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SMALL, JOHN, office holder, jp, and militia officer; baptized 27 Aug. 1746 in Cirencester, England, eldest son of Joseph Small, a haberdasher, and Mary Atwell; m. Elizabeth Goldsmith, and they had five sons; d. 18 July 1831 in York (Toronto), Upper Canada.
Appointed clerk of the Executive Council of Upper Canada on 12 Sept. 1792 through the influence of Home Secretary Henry Dundas, John Small was sworn in at Newark (Niagara-on-the-Lake) on 18 May 1793. The lieutenant governor, John Graves Simcoe*, although not consulted on his appointment, described Small as “a Gentleman who possesses and is entitled to my highest confidence.” Small received few other compliments. His work was soon badly in arrears, and the next lieutenant governor, Peter Hunter*, was sharply critical of his inefficiency. Small nevertheless held his post until his death, adding to it a justiceship of the peace at York (1796), the lieutenant-colonelcy of the York militia (1798), and the office of clerk of the crown and pleas (12 March 1806 to 10 Aug. 1825).
Small is best known for the duel on 3 Jan. 1800 in which he mortally wounded John White*, the attorney general. Mrs Small had publicly snubbed the notoriously quarrelsome Mrs White. White reacted by questioning the legality of Small’s marriage and the morals of his wife in a letter to David William Smith*, which was communicated to Chief Justice John Elmsley* and received credence in York society. Small insisted upon immediate satisfaction, without determining how much of the gossip had actually come from White. He was acquitted on a charge of murder after a brief trial, despite the hostility of the presiding judge, Henry Allcock*.
The affair ruined both Mrs Small’s reputation and the connection that Small had formed with the Russells, Macaulays, and Macdonells of Collachie. Peter Russell*, who at Newark in May 1795 had defended Small against an anonymous libel, was White’s friend and executor. When Small sought election to the House of Assembly in July 1800 he was defeated; and in a second attempt at a by-election a year later he was crushed, 112 votes to 32, by Angus Macdonell* (Collachie). Of his former friends, Joseph Willcocks* and the elder Robert Baldwin voted for him. On New Year’s Day 1806 Elizabeth Russell would still acknowledge him only by “a distant curtsey.” Two years later, Mrs Small’s invitation to a governor’s levee occasioned resentment.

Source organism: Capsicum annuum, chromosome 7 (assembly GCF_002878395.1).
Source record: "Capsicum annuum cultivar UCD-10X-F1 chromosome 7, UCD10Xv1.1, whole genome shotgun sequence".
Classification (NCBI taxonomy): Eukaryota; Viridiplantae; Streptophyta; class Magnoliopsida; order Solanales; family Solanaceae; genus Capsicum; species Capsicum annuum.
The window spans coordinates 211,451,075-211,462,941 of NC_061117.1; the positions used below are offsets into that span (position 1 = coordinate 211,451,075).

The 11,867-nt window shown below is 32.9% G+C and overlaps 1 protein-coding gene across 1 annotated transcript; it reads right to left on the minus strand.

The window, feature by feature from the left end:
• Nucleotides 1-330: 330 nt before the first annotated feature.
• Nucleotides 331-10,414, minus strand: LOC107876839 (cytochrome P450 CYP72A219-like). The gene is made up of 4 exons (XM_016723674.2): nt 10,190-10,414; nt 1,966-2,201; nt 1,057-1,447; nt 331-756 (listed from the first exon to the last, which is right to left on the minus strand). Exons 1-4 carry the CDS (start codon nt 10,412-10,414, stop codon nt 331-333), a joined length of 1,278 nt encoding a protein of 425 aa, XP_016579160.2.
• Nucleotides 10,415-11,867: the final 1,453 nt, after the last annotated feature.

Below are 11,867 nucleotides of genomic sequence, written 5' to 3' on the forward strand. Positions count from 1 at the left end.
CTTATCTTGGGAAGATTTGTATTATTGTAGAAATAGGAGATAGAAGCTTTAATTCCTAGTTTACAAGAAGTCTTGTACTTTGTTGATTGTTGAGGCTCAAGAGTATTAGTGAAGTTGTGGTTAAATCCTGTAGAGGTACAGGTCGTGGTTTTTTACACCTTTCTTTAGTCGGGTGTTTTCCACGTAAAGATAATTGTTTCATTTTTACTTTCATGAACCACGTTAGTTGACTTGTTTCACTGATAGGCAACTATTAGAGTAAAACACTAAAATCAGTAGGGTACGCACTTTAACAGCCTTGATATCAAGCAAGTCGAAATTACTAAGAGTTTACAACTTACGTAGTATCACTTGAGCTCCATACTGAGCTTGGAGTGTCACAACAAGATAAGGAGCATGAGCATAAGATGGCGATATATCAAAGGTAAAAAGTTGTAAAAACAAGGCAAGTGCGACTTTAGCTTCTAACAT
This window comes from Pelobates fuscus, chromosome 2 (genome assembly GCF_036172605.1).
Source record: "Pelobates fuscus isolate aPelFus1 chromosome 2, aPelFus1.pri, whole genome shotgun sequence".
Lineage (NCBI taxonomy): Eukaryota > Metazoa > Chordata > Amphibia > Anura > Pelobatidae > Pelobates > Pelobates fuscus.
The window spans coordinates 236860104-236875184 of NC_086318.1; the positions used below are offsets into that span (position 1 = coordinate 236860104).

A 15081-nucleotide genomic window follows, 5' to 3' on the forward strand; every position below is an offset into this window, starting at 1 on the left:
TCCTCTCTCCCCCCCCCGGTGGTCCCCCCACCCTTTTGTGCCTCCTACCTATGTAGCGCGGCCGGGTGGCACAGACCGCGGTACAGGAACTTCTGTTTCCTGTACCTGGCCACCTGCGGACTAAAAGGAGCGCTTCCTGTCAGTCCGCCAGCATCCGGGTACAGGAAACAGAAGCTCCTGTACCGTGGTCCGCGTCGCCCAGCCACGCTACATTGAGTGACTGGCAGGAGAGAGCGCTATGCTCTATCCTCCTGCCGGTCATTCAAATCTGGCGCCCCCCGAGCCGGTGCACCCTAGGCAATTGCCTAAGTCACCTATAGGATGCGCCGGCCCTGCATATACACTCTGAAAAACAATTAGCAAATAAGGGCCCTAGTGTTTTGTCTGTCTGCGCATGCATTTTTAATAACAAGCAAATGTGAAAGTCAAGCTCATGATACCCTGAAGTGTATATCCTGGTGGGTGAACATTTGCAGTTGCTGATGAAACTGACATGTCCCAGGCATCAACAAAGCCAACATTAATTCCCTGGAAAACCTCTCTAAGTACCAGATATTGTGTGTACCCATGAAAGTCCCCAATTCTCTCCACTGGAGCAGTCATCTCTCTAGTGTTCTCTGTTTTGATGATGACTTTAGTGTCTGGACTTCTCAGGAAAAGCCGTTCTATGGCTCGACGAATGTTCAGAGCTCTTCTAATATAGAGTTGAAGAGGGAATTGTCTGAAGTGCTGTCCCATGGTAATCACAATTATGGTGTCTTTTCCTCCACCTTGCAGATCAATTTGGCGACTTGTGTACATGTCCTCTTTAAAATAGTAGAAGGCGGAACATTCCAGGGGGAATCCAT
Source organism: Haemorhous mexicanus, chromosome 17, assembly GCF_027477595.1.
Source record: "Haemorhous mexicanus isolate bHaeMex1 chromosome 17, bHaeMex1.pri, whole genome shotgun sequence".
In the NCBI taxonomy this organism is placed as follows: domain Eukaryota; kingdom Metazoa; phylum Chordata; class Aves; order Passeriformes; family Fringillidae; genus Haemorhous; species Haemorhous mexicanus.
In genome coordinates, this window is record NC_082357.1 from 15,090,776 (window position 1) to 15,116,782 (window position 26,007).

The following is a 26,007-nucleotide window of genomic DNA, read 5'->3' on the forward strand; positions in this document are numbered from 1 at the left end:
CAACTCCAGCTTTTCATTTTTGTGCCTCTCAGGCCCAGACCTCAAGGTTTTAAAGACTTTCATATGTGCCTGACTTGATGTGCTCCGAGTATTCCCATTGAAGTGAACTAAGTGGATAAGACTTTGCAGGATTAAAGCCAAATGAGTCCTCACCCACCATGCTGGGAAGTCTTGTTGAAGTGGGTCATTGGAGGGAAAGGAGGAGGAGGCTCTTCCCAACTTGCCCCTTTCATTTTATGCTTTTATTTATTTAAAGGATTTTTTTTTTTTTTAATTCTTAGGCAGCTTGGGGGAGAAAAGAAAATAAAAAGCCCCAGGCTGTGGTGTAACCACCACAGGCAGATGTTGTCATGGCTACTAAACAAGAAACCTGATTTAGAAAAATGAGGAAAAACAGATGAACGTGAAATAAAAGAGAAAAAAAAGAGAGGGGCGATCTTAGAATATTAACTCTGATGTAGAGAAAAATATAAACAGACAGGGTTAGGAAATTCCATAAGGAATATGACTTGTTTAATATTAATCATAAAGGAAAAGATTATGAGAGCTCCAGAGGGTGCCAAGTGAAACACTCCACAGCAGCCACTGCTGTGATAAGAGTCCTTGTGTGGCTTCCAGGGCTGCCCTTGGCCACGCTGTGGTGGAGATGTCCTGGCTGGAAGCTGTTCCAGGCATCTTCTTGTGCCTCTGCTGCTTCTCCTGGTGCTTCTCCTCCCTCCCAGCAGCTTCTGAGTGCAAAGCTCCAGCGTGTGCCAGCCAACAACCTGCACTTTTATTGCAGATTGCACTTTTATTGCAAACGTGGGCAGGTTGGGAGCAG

As clerk of the council, Small was paid £100 a year – less than an unskilled labourer and only slightly more than the senior of his two clerks – besides being entitled to about one-fifteenth of land fees. He had inherited property in Gloucestershire which he disposed of some time before the end of 1795. Forbidden in 1797 to collect fees from loyalists and unsuccessful in petitions for a higher stipend, he was able to establish his family by speculating in land at York. One of the first officials to buy a house there, in August 1795, he had accumulated over 2,500 acres before beginning to sell lots in 1797 and he continued to acquire and sell land. By the 1820s the rise in York land prices had made him prosperous.
He also regained a position in York society. An active churchman (his brother was prebendary of Gloucester Cathedral), he was a trustee of the York District grammar school by 1811 and soon after found a patron in John Strachan* Small even achieved some political influence under Administrator Samuel Smith, to whom Strachan thought him “a considerable Adviser.” He launched one son, James Edward*, on a successful career as a lawyer and reform politician; the youngest, Charles Coxwell, succeeded him in the clerkship of the crown and pleas as well as in his militia commission. His house at York, handsomely rebuilt by Charles Coxwell, stood until 1925.
[The most informative references to Small are in the William Dummer Powell papers (at the AO, MTL, and PAC), the Russell papers (AO and MTL), the various collections of Simcoe papers (see the bibliography accompanying his biography, DCB, vol.5), and Strachan’s Letter book (Spragge). The Gloucestershire County Record Office (Gloucester, Eng.) holds his uncle John’s will as well as the baptismal, marriage, and land tax records of the family. See also E. S. Caswell, “A sketch of Major John Small,” York Pioneer and Hist. Soc., Report (Toronto), 1933: 22–23; W. R. Riddell, “The duel in early Upper Canada,” Canadian Law Times (Toronto), 35 (1915): 726–38; and Robertson’s landmarks of Toronto, vol.1. s.r.m.]